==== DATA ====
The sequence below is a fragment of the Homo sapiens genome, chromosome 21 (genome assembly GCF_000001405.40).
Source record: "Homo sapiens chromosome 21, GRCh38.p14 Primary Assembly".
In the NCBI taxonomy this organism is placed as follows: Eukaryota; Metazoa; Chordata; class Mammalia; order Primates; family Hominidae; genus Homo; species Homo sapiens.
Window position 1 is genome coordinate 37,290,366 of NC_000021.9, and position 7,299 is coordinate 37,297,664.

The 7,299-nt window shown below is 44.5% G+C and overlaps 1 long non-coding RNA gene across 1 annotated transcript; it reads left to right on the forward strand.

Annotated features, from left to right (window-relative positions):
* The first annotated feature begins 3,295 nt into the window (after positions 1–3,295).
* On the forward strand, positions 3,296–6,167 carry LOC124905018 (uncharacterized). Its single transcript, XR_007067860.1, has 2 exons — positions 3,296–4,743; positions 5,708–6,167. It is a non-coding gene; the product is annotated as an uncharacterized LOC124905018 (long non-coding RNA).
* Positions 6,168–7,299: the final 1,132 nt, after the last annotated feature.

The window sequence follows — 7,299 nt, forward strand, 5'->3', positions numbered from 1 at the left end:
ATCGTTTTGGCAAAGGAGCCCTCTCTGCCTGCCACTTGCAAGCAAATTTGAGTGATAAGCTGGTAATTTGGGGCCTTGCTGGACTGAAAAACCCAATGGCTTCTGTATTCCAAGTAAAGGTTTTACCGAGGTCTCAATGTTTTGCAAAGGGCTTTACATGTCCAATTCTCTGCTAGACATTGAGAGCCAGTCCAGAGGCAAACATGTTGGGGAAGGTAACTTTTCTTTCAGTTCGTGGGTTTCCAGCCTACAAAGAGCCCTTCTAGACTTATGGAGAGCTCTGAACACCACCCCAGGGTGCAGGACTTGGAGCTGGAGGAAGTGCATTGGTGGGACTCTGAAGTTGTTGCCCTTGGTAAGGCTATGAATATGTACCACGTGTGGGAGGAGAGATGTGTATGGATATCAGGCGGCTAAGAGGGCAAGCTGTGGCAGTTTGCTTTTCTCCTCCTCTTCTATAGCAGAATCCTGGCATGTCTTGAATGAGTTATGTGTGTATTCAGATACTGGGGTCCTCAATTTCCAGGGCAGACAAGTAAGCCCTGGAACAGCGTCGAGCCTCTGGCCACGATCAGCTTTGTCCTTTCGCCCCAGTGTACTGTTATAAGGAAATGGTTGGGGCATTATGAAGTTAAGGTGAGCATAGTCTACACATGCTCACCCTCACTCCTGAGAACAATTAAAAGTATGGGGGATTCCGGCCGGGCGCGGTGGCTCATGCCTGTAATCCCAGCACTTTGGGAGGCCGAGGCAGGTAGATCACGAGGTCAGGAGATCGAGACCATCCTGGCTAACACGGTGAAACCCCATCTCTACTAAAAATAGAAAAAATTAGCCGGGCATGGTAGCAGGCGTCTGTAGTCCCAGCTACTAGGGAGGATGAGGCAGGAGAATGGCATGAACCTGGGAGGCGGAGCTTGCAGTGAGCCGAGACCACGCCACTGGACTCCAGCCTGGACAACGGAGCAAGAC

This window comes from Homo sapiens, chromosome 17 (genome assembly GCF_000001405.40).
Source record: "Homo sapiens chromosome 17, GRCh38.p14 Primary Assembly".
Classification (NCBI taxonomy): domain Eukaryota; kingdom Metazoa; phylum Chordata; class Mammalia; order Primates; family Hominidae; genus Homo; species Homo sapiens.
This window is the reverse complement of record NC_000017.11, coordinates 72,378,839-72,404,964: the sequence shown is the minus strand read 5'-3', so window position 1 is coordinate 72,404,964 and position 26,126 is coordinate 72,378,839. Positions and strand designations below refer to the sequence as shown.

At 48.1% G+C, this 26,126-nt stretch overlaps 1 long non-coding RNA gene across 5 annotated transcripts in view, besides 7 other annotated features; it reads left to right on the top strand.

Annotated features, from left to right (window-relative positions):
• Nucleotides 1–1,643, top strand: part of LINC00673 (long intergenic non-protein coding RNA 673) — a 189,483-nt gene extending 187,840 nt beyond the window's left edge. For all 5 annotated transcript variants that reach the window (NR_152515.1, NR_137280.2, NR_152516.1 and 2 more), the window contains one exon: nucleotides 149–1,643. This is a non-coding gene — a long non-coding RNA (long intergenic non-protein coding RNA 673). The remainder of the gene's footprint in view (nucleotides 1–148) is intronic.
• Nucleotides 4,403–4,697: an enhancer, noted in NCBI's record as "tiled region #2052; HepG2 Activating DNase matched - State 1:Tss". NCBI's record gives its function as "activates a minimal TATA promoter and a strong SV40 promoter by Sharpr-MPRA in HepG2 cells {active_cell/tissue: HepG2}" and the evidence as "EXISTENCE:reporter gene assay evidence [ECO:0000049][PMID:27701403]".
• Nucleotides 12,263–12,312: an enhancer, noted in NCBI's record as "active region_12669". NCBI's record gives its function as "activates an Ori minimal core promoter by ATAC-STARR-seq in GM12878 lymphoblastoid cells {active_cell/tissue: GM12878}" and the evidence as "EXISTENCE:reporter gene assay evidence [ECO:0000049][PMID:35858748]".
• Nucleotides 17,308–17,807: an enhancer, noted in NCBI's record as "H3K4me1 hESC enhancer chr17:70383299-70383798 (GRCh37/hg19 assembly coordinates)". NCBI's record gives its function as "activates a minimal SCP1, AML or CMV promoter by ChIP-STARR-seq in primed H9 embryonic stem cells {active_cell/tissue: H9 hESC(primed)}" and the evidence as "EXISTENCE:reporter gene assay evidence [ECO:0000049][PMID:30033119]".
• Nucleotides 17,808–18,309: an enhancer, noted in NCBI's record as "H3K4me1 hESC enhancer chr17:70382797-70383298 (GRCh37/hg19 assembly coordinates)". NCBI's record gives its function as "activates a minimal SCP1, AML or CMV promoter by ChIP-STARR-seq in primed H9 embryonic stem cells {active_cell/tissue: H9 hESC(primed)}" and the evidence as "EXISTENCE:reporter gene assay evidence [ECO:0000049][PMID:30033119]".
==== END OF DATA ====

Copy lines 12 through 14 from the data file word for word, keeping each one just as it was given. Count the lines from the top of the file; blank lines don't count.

This window comes from Homo sapiens, chromosome 17 (genome assembly GCF_000001405.40).
Source record: "Homo sapiens chromosome 17, GRCh38.p14 Primary Assembly".
Classification (NCBI taxonomy): domain Eukaryota; kingdom Metazoa; phylum Chordata; class Mammalia; order Primates; family Hominidae; genus Homo; species Homo sapiens.